Corrective action: surprisingly, all laboratories had a poor system of corrective actions according to the SLIPTA requirements. There was no documentation on any laboratory corrective action regarding non-conformities, discordant results and troubleshooting of non-conformities.

 

Occurrence management and process improvement: this was generally poor. All the SLIPTA tools and documents like graphical tools and displays, quality indicators, outcome of external and internal audits for improvement of laboratory, checking of quality performance were lacking. Also, quality indicators (mainly turnaround time, rejected specimens and stock outs) were not selected, tracked and reviewed regularly.

 

Facilities and safety: all the participating laboratories were found to have adequate and well-furnished infrastructure requirements and adequate space for laboratory work. There was also separation of testing areas, and the laboratories had restricted access. Samples were separated from reagents. Additionally, work areas were clean, free of clutter and food stuffs. On the other hand, two of participatory laboratories lacked fire extinguishers, first aid kits and a designate safety officer.

 

SLIPTA scores: two of the laboratories scored zero star; and only one laboratory scored a one star grade as indicated in Table 2.

 

 

Discussion Up    Down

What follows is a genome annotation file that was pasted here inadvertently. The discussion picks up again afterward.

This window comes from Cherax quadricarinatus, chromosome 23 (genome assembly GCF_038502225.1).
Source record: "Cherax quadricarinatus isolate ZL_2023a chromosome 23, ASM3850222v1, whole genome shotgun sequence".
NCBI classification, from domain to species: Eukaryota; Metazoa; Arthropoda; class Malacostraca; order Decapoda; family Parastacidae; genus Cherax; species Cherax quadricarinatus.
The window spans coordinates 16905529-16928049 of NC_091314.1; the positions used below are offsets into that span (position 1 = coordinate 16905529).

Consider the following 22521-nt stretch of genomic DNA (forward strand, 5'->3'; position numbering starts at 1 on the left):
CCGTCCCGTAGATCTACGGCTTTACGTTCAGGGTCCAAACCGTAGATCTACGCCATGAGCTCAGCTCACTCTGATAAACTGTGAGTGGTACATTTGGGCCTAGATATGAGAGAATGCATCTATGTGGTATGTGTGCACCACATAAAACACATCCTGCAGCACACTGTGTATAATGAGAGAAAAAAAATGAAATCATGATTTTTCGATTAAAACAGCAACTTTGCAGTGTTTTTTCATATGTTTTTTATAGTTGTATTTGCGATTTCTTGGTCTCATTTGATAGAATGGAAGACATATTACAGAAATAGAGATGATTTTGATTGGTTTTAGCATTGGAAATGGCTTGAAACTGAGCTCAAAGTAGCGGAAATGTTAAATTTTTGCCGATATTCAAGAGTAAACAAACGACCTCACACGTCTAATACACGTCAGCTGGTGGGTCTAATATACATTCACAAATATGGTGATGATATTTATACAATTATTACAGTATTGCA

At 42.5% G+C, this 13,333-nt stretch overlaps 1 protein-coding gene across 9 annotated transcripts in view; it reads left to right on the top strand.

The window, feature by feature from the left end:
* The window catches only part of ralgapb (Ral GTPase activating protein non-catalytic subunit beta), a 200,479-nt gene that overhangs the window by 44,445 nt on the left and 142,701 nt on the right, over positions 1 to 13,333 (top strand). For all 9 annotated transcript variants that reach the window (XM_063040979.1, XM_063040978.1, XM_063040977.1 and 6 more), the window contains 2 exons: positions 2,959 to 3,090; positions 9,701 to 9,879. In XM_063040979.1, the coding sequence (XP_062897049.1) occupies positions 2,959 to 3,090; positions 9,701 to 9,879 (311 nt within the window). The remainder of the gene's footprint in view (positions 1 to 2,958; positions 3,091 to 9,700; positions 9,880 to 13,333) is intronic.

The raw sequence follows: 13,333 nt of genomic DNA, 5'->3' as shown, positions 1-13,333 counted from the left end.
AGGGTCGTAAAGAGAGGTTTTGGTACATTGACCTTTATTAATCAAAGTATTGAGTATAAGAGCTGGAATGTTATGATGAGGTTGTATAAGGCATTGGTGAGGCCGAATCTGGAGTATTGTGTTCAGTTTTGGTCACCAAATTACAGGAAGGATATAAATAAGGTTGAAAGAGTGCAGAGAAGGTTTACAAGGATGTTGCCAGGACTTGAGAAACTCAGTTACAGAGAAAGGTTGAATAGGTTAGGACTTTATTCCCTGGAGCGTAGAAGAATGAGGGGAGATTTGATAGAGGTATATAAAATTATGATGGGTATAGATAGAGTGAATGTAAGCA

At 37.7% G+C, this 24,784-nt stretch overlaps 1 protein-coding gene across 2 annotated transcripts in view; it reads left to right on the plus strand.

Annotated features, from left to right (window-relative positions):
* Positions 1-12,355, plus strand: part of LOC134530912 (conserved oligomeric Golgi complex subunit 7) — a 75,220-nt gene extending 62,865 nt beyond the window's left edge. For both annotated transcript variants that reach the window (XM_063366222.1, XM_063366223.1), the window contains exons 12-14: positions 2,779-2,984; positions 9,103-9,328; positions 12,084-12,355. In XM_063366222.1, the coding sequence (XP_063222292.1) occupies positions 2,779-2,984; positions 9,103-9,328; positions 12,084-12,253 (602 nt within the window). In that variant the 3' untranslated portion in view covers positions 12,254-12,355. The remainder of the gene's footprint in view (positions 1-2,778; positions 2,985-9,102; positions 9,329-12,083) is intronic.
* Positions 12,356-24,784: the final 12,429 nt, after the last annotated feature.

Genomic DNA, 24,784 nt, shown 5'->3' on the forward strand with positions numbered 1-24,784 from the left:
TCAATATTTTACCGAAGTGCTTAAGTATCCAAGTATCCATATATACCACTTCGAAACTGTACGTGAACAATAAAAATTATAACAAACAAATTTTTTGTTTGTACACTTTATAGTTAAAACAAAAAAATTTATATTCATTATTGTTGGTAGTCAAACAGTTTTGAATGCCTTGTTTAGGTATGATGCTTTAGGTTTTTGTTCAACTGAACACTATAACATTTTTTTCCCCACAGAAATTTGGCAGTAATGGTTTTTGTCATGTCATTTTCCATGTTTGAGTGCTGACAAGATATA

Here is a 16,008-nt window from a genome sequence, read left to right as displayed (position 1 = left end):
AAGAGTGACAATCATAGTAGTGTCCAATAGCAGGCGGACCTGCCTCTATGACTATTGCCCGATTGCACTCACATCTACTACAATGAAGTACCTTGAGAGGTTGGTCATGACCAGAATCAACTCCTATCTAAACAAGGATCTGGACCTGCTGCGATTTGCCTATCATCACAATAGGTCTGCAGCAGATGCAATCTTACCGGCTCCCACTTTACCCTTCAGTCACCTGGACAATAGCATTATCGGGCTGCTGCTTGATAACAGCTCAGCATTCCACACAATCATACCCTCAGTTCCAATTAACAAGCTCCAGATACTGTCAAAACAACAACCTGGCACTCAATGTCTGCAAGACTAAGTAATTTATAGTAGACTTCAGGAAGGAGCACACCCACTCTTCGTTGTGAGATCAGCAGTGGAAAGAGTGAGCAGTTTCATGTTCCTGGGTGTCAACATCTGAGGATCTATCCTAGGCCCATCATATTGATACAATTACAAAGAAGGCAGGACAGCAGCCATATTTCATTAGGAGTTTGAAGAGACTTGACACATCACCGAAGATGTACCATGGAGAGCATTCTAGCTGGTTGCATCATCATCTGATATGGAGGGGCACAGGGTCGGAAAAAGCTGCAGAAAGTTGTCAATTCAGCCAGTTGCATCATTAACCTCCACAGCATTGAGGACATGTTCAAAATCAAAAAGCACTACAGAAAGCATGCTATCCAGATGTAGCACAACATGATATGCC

We found that the research laboratory (One-star) of the WHO AFRO SLIPTA checklist . This is a similar trend to findings of a survey conducted in Kampala, which reported that 4.7% of laboratories met the lowest quality standard (one-star) of the modified WHO-AFRO checklist [14]. Predisposition to the observed low quality is neither well studied nor understood; however, as earlier studies indicated, laboratory size and staff training may be some of the determinants [14, 16]. Although we did not study the effect of staffing and their training, the observed low scores for these laboratories concedes the fact that medical laboratory training may not suffice, but rather it ought to be augmented with more comprehensive quality management systems as earlier reported [11, 17]. Additionally, as the research laboratory scored the lowest acceptable accreditation level, it had clinical trials at the time of this survey, suggesting that this may have set certain quality needs. Besides, the authors are compelled to think of the relative affiliation of these laboratories and the possible funding that may impact on quality processes. Whereas the public for profit was affiliated a government university, it emerged that funding was a challenge. Similarly, despite many clients for the private for profit laboratory, it seems not to be sufficient to propel the fast demands of quality standards as higher costs may be incurred in running the facility. This finding is in agreement to what was earlier indicated that laboratories attached to Ministry of Health had higher workload and were better positioned to attract required funding to support laboratory quality performance [14]. Indeed private laboratories may not have sufficient funds and/or will to implement quality assurance process that may lead to extra cost in term of human resources, documentation and activities.